Why weren’t there any cash prizes in this event?

This event was primarily a fundraiser and secondarily a pool tournament. Typically, in this type of fundraiser the sponsors want as much money to go to the charity as possible. Therefore, it is more appropriate to give out donated items as prizes. We gave out about $3000 worth of prizes to the top finishing teams in the tournament and as gifts to the teams for fundraising.”

Who were the top fundraising teams?

Our top fundraising team was Chris Jackson/Mark Tringali (owner of Run ‘Em Rack Billiards in CT) who raised over $2500. Four other teams raised over $1000 each: Mark Morgan/Rick Sleeper sponsored by Master Billiards, Chad Bazinet/Jud Strang sponsored by The Happier Choice, and Ryan Lineham/Jay Duffin and Heidi Rezendes/Matt Rezendes, both sponsored by Run ‘Em Racks Billiards. (Author’s note: The top fundraising team was actually Barrett and Fiorilla, who had raised over $3200 by the event date. As the event organizers, they were not eligible for any prizes and did not compete in the tournament, so they did not include themselves.)

Who were the top sponsors?

Our Gold Level ($500+) sponsors were Run ‘Em Racks Billiards in Johnston, RI, The Lim’s Sports Bar (formerly known as Grand China Billiards) in Salem, NH, Snookers Sports Bar and Billiards in Providence, RI, Racks Billiards in Vernon, CT, Pinnacle HVAC in Acton, MA, and Dorch Engineering in Loxahatchee, FL.

How did you get a sponsor from Florida not even associated with the billiards industry?

It was through a personal connection. The owner, Chris Dorchester, is originally from Cape Cod. He has previously supported cancer research and participated in the Pan Mass Challenge (another Dana-Farber fundraiser where participants ride bicycles up to 211 miles across Massachusetts that has raised $831 million since 1980). When he heard about the Pool for Jimmy fundraiser, he was immediately on board to be a Gold Level supporter.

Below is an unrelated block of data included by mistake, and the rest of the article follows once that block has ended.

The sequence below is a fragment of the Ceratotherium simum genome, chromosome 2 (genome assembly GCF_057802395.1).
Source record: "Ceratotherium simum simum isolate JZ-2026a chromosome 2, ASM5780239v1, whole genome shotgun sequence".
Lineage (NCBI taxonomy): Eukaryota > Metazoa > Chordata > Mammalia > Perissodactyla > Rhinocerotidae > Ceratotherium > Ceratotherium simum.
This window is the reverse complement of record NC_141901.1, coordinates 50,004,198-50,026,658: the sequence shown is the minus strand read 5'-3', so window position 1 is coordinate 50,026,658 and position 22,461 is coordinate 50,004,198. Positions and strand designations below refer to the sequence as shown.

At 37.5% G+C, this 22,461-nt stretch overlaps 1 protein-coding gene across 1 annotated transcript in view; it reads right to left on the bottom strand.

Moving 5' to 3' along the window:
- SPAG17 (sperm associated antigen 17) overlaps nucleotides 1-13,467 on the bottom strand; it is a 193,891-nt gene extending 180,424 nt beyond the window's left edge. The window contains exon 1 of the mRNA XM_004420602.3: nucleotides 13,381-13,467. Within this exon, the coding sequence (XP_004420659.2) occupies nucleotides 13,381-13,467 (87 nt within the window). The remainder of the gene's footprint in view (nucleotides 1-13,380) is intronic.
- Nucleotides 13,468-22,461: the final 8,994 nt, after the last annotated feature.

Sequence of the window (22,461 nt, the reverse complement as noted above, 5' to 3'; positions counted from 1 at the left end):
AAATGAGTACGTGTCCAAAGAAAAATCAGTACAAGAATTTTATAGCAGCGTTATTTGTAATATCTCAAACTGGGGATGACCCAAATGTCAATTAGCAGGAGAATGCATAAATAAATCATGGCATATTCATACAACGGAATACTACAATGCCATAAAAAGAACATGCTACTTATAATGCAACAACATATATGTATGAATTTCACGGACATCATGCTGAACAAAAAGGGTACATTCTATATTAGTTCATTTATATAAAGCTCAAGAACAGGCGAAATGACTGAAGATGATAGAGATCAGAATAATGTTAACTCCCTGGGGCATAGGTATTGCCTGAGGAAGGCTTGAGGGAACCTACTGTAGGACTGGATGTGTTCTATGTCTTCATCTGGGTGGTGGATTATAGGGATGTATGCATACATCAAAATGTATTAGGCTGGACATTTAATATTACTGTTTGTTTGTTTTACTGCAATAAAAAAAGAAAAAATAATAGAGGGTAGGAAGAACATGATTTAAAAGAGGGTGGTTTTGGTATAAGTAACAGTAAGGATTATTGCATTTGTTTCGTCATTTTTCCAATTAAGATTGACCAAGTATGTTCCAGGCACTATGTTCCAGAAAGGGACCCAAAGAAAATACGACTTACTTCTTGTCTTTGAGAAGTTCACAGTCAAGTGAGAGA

What were some of the challenges in planning this event? Organizing all the sponsors and players was very time-consuming. We also spent a lot of time setting up and maintaining all of the fundraising pages for each team. As we got closer to the event date, we had additional challenges with replacing players that had to drop out due to Covid-19. We didn’t want anyone who had put effort into fundraising for this event to not be able to play in the tournament because their partner became unavailable. We were very lucky that we had a list of backup players to draw from but eventually we exhausted the list and scrambled to find replacement players the night before and even the morning of the event. We really want to thank Bill Cote, Pat Dedam, Steve Mathieu, Josh Grzasko, Ron March, and Allen Gonsalves who stepped in at the last minute so that we could run a full bracket.

We also found out the night before the event the person who was going to set up the equipment for the live stream couldn’t make it. We can’t thank Beau Powers enough for setting up his own equipment so that Mike DeMarco and Ray MacNamara could remotely provide commentary from the studio at Snookers Bar and Billiards in Providence, RI. Is there anyone else you want to thank?

As you can imagine an event of this size requires the involvement of many people to be successful so there are many people to thank (hopefully we don’t forget anyone). Sarah Eldredge at Dana-Farber devoted a lot of time to helping us with fundraising page issues. The Crow’s Nest staff did a fantastic job hosting the event and providing a coffee service for the players.

Many businesses donated items to the Opportunity Drawing (this is like a raffle where in exchange for making a donation to Dana-Farber people receive a ticket giving them the opportunity to win a prize). Some of the notable donors to the Opportunity Drawing were Pechauer, JB cases, D and L Billiards in Warwick,RI, Amazin Billiards in Malden, MA, Kevin Bauccio, and The Long Blue Cat Brewery in Londinderry, NH.

Speaking of the drawing we also need to thank Ann Mason for running it. We previously met Ann last spring when she sponsored our domestic violence awareness women’s tournament and has continued working with us since then.

Were you happy with the outcome of the event?

Yes, we are very happy! Despite the small challenges, the event itself ran smoothly. The participants seemed happy to be there and we didn’t really hear any complaints. Everyone was so generous and we never imagined would raise over $32,0000. Initially, we thought setting the goal at $10,000 would be pushing it.

Will there be future Pool for Jimmy events?

Yes! We hope to make this a yearly event and to increase the fundraising goals. Most of the sponsors want to continue to support future events and we hope the success of this year’s event will attract new sponsors.